- 2021-C-1: Revise the classification of the Antillean Piculet Nesoctites micromegas
- 2021-C-2: Transfer Flammulated Flycatcher Deltarhynchus flammulatus to Ramphotrigon
- 2021-C-3: Treat Cistothorus stellaris as a separate species from C. platensis
- 2021-C-4: Elevate Turdus rufopalliatus graysoni to species rank
- 2021-C-5: Treat Eurasian Blackbird Turdus merula as four species
- 2021-C-6: Revise the taxonomy of the Estrildidae
- 2021-C-7: Add Amazilia Hummingbird Amazilis amazilia to the Main List
- 2021-C-8: Treat Cinereous Owl Strix sartorii as a separate species from Barred Owl S. varia
- 2021-C-9: Treat Euphonia godmani as a separate species from Scrub Euphonia E. affinis
- 2021-C-10: Subsume Pseudoscops into Asio, transferring Jamaican Owl P. grammicus and Striped Owl P. clamator
- 2021-C-11: Transfer Spruce Grouse Falcipennis canadensis to Canachites
- 2021-C-12: Transfer Five-striped Sparrow Amphispiza quinquestriata to Amphispizopsis
- 2021-C-13: Elevate Melopyrrha portoricensis grandis to species status
- 2021-C-14: Treat Bahama Nuthatch Sitta insularis as a separate species from Brown-headed Nuthatch S. pusilla
- 2021-C-15: Add Common Wood-Pigeon Columba palumbus to the Main List
- 2021-C-16: Add Pallas’s Gull Ichthyaetus ichthyaetus to the Main List
- 2021-C-17: Add Pallas’s Grasshopper-Warbler Helopsaltes certhiola to the Main List
- 2021-C-18: Add Tricolored Munia Lonchura malacca to the U.S. List
- 2021-C-19: Treat Catharus swainsoni as a separate species from C. ustulatus
2021-C-1: Revise the classification of the Antillean Piculet Nesoctites micromegas
(a) YES. This excellent proposal clearly lays out the reasons why Nesoctites micromegas should be removed from Picumninae based on molecular, morphological, and behavioral characters. (b) YES. I could go either way, but it seems reasonable to recognize the species in the monospecific family Nesoctitinae based on the striking morphological and behavioral differences with typical woodpeckers.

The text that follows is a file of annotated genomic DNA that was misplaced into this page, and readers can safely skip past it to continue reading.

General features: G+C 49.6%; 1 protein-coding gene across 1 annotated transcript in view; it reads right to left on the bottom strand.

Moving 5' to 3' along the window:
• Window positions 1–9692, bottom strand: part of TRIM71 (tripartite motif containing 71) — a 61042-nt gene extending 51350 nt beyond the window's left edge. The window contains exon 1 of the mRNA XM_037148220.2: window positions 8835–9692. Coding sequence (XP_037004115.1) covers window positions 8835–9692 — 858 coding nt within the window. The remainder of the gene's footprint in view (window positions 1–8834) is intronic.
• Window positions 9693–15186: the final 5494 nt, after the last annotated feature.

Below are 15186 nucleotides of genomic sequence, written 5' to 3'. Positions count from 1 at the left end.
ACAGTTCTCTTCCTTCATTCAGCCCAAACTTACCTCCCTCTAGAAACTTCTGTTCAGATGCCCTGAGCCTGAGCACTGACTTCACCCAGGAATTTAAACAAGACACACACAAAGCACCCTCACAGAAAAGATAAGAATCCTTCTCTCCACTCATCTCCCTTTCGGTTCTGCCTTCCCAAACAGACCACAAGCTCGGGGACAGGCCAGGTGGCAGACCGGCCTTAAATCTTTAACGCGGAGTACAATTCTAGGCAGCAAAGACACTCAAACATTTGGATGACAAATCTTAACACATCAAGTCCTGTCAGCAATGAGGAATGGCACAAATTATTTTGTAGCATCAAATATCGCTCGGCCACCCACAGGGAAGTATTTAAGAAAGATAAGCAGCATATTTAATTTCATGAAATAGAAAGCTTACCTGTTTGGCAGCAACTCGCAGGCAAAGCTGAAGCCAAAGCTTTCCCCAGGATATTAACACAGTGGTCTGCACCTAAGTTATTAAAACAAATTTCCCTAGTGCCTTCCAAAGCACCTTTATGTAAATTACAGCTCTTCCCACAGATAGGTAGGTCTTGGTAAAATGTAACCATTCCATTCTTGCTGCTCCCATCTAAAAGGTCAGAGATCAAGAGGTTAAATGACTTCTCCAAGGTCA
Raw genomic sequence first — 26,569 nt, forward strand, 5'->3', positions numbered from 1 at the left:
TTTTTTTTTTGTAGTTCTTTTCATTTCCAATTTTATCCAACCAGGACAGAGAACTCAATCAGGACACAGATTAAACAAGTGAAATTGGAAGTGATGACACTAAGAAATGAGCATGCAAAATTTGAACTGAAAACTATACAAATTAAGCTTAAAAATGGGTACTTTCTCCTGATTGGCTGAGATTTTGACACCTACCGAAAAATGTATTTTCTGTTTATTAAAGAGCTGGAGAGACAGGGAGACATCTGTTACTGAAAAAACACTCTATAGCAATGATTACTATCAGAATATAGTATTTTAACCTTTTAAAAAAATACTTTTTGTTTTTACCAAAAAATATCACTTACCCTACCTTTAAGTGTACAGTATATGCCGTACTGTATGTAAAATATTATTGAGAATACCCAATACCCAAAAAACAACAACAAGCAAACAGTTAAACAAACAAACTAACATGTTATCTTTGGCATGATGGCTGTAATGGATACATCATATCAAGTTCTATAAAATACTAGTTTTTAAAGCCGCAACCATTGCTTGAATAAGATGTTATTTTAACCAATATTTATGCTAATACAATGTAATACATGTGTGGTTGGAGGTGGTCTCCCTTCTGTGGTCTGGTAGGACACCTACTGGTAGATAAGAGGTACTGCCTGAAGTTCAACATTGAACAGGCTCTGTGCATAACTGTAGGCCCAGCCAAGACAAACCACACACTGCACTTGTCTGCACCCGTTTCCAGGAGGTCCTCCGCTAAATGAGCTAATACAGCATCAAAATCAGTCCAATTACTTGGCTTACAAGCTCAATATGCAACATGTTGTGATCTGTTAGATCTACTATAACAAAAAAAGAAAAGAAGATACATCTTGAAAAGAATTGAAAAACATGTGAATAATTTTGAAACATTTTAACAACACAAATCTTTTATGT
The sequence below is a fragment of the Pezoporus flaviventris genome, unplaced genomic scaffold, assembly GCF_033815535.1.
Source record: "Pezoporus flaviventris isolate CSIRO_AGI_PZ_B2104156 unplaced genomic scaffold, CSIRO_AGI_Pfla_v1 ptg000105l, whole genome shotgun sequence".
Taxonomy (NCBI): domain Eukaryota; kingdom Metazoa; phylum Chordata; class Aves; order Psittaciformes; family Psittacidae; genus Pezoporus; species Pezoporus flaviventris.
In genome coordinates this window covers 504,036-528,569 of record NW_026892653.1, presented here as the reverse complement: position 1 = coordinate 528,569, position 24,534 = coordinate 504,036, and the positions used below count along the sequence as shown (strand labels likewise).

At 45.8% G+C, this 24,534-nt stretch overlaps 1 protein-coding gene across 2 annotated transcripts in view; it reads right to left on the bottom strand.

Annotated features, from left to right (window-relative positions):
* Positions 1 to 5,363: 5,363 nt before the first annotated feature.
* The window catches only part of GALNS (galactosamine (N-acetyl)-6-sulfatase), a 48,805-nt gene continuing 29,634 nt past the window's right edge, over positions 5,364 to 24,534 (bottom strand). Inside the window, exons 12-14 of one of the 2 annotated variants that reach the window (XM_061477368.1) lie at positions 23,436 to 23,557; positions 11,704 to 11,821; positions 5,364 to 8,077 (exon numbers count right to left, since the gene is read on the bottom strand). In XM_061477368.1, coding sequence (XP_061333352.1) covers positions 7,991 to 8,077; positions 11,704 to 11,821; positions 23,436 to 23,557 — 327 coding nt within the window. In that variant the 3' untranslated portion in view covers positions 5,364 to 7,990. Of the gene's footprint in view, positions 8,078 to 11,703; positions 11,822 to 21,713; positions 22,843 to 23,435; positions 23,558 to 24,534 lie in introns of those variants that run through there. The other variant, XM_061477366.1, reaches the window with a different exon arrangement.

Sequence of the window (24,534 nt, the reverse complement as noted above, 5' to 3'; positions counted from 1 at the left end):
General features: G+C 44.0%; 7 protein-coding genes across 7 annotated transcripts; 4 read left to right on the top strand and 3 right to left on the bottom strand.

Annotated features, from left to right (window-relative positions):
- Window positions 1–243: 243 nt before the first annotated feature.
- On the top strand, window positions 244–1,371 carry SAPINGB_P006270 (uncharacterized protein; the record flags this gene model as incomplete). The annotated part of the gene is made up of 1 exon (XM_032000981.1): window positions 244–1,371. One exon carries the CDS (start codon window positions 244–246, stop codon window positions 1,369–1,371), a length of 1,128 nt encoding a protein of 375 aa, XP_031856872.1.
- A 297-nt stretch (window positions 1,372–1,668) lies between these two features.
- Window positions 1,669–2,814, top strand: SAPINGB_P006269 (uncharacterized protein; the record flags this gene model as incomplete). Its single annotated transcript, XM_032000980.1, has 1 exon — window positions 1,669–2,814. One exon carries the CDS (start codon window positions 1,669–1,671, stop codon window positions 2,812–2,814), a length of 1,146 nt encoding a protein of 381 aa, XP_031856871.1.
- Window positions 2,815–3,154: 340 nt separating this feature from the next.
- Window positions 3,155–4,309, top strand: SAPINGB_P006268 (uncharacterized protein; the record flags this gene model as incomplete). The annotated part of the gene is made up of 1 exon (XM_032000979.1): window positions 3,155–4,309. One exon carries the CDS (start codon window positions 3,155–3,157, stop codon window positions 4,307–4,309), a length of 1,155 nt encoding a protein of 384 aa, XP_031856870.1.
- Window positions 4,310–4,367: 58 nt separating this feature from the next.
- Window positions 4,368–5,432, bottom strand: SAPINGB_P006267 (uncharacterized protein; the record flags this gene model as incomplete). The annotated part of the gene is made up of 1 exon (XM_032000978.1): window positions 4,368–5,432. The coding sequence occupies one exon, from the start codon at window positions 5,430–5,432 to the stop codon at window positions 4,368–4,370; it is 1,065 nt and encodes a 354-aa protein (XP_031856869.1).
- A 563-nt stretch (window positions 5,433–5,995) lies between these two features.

(a) YES. it clearly must be moved from Picumninae. (b) NO. This may turn out to be the best solution but the data aren’t clear and it would have knock-on effects such as the need to create Hemicircini and to reevaluate the subfamily status of the Old World piculets. There is already a lot of diversity in Picinae, from pygmy woodpeckers to Imperial, and I don’t think adding Nesoctites makes the subfamily outrageously disparate. It never occurred to me before that Hemicircus aren’t real woodpeckers, even if they look like toys.
(a) YES. Multiple phylogenetic studies that show Nesoctites micromegas is more closely related to the Picinae than to the rest of the piculets. (b) NO. I was initially leaning toward voting yes for this, as its position seemed to make this a good course of action, but other comments had me reconsider, and I am voting NO to create a separate subfamily for this species, but instead place it in Picinae.
(a) YES. (b) A weak YES following the reasoning of one NACC member. They seem very distinct on many fronts, although I’ve never seen this species and Hispaniola is very isolated from other piculets.
(a) YES. Required by phylogenetic position confirmed by several analyses. (b) YES. I think the morphological uniqueness and phylogenetic position of Nesoctites indicates that a separate taxon level between genus and family is warranted (maybe with Hemicircus if confirmed by other studies).
(a) YES. Genetic data require reassignment of taxon rank for this very distinctive lineage, evidently sheltered from “mainstream” picid evolution on Hispaniola. (b) NO. Some sort of higher rank is justified by its antiquity and is reflected in its utterly un-woodpecker-like behavior and morphology, but given the comments of other committee members, I think we should have a separate proposal that re-evaluates higher ranks in the family.
(a) YES. (b). NO. While erecting a new monogeneric subfamily for it might prove to be best, we will soon see large-scale genomic data on this that should produce more confidence.